However, if you look back over the history of NASCAR's senior series, you'd see there have been close points races without "The Chase" format.  Matt Kenseth won by 90 points in 2003, Tony Stewart by 38 in 2002, Jeff Gordon by 14 in 1997.  Look in between, though, and the winner was decided before the final race, sometimes two races.  It became a numbers game, and still is - just more convoluted.

So in 2004 "The Chase" was born - a playoff system that would set the stage for a more exciting end to the season, and (hopefully) leave the eventual champion in doubt until the last possible moment.  (More on that in a minute.)  The 36-race season is broken into two parts.  There's 26 races to decide who qualifies to compete in The Chase, and the 10-race chase itself.  The cutoff race is the Chevy Rock 'n Roll 400 at Richmond on September 9th - after that, the whole thing changes.

Drivers who are in the top-10 in points, or within 400 points of the championship leader after Richmond, are eligible for The Chase.  If you log on to www.nascar.com and check the standings at the bottom of the page, you'll see who's in, who has a shot, and who's mathematically eliminated from contention.  Look closely at the current situation, and you'll see it's going to be ten drivers, and that's it.  Jimmie Johnson has run so well week-in and week-out that he merely has to show up for the next couple of races and he's set.  Prior to the start of the Bristol race on August 26th, Jimmie has a 58 point lead on Matt Kenseth. After Kenseth the gulf widens (from Johnson) by 317 points to Kevin Harvick in third, 395 to Mark Martin in fourth, and 406 to Tony Stewart fifth.  So you can see that this is pretty much a two-horse race with 13 races to go.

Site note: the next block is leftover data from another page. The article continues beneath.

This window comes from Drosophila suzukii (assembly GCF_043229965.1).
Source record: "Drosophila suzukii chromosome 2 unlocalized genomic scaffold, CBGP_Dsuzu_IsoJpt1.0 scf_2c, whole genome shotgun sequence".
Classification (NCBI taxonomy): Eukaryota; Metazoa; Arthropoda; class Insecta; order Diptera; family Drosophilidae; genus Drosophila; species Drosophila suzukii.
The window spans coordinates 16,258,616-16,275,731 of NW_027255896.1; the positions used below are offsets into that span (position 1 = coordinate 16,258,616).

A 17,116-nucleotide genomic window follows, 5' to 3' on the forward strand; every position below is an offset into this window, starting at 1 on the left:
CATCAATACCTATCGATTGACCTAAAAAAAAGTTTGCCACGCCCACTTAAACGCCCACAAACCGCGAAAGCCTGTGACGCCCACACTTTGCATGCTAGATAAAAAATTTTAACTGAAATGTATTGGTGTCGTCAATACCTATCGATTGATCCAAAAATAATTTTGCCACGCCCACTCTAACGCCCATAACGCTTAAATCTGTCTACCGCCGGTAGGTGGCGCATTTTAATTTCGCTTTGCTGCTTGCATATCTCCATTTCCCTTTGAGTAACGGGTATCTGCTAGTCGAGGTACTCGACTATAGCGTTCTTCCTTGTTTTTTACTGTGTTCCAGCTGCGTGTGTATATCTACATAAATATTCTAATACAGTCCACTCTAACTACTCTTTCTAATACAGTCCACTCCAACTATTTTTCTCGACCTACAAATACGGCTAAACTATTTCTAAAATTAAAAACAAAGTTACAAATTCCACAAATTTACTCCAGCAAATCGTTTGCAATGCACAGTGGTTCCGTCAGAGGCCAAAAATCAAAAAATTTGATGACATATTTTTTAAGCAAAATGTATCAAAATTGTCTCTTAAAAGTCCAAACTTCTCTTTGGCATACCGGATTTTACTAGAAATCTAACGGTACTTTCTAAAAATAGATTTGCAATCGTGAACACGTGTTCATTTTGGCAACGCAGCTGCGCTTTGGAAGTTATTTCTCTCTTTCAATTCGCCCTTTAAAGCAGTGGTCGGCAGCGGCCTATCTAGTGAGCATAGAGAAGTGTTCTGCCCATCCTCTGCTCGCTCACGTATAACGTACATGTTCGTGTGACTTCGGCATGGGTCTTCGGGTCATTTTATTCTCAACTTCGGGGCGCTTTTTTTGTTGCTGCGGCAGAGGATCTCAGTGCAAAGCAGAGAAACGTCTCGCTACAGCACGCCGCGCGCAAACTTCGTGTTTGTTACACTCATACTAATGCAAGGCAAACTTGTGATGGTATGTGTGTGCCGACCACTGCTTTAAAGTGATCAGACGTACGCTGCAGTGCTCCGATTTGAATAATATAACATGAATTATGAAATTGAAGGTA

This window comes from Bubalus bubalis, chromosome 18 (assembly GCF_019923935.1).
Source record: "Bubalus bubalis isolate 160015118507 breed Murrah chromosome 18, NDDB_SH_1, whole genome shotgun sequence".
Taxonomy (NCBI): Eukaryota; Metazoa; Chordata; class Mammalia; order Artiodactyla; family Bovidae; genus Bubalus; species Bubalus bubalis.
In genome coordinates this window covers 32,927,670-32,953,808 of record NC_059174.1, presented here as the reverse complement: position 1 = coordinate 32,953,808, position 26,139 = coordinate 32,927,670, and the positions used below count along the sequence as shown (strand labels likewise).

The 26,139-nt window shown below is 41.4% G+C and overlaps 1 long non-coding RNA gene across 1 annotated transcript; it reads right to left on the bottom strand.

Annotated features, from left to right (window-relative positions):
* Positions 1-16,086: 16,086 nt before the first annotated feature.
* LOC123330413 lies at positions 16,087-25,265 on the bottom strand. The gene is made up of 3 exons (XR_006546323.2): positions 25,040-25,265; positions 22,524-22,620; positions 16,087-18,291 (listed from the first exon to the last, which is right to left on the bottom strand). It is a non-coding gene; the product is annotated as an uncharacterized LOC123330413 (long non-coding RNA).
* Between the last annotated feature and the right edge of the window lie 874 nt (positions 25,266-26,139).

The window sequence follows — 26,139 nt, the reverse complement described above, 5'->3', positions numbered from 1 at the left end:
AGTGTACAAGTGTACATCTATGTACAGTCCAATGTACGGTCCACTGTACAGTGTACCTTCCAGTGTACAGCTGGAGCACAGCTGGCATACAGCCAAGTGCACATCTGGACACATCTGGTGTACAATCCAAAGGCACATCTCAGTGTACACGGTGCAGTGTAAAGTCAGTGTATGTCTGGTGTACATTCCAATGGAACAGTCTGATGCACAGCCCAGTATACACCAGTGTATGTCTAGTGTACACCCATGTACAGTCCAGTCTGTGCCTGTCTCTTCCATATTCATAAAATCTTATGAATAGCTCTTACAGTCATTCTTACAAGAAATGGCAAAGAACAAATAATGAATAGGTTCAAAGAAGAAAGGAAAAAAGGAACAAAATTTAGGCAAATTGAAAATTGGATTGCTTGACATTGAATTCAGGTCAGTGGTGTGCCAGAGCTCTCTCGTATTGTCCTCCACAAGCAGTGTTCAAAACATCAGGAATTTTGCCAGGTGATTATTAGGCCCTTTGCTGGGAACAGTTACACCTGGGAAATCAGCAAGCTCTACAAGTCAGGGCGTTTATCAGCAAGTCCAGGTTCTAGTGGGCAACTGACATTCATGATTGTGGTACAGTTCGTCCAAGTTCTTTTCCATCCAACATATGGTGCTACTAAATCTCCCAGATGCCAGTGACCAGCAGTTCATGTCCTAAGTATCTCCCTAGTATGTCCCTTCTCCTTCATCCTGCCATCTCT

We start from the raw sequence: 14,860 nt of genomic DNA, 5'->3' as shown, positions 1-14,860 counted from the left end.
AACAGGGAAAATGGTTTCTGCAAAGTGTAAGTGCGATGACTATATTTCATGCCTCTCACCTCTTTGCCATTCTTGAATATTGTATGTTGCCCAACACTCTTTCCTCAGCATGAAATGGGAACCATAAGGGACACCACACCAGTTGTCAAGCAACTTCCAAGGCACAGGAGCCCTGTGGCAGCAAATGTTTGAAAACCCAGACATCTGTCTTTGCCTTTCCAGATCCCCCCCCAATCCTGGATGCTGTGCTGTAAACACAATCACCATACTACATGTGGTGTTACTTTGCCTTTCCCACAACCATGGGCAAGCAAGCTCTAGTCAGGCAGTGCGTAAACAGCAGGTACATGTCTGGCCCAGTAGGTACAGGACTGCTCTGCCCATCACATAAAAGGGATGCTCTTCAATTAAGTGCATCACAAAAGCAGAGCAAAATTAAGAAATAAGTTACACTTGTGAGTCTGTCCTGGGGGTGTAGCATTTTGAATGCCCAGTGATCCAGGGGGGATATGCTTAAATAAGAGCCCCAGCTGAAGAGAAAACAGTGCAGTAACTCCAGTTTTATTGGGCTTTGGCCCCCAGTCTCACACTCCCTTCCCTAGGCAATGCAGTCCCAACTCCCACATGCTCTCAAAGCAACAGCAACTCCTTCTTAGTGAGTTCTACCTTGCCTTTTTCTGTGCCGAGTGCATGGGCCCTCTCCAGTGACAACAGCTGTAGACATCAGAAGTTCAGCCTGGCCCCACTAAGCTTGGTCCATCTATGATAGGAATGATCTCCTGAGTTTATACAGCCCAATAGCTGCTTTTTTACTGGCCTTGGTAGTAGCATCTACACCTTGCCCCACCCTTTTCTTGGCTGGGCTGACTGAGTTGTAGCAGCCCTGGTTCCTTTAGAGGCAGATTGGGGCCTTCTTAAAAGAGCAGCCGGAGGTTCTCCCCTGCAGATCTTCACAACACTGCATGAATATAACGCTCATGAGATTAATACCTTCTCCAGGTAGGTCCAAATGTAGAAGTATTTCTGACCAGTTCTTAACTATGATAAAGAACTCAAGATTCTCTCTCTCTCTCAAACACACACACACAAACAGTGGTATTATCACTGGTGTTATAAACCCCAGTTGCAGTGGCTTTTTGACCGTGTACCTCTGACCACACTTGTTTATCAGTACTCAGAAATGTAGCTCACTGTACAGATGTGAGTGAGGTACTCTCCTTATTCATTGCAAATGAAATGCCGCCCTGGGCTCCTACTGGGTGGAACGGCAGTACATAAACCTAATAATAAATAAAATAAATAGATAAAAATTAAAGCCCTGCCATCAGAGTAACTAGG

The Chase takes all that separation away, and bunches up the competitors for the 10-race playoff.  Those in The Chase are bumped up and the leader starts at 5050 points, second at 5045, and five point increments back from there.  Those outside The Chase maintain the number of points they had previously, but race for a million dollars, awarded to the first place points finisher outside the playoff.  So all bets are off when the teams head to New Hampshire for the first race of The Chase.

The 2004 Chase went down to the last lap of the last race at Homestead.  Kurt Busch won the championship by eight (yes, 8) points over Jimmie Johnson, and 16 over Jeff Gordon.  If Johnson had led one lap at one of the races, or finished two positions better, he would have won.  Similar could be said for Gordon, who would have won the championship under the old format over Dale Earnhardt, Jr.  Lead a lap here and there, or finish a couple of spots ahead of the other guy, and that can make all the difference at the end.  Consider this: if you can manage to lead a lap in all ten Chase races, either by being the fastest car or by clever pit strategy, that's 50 points toward your season-end total.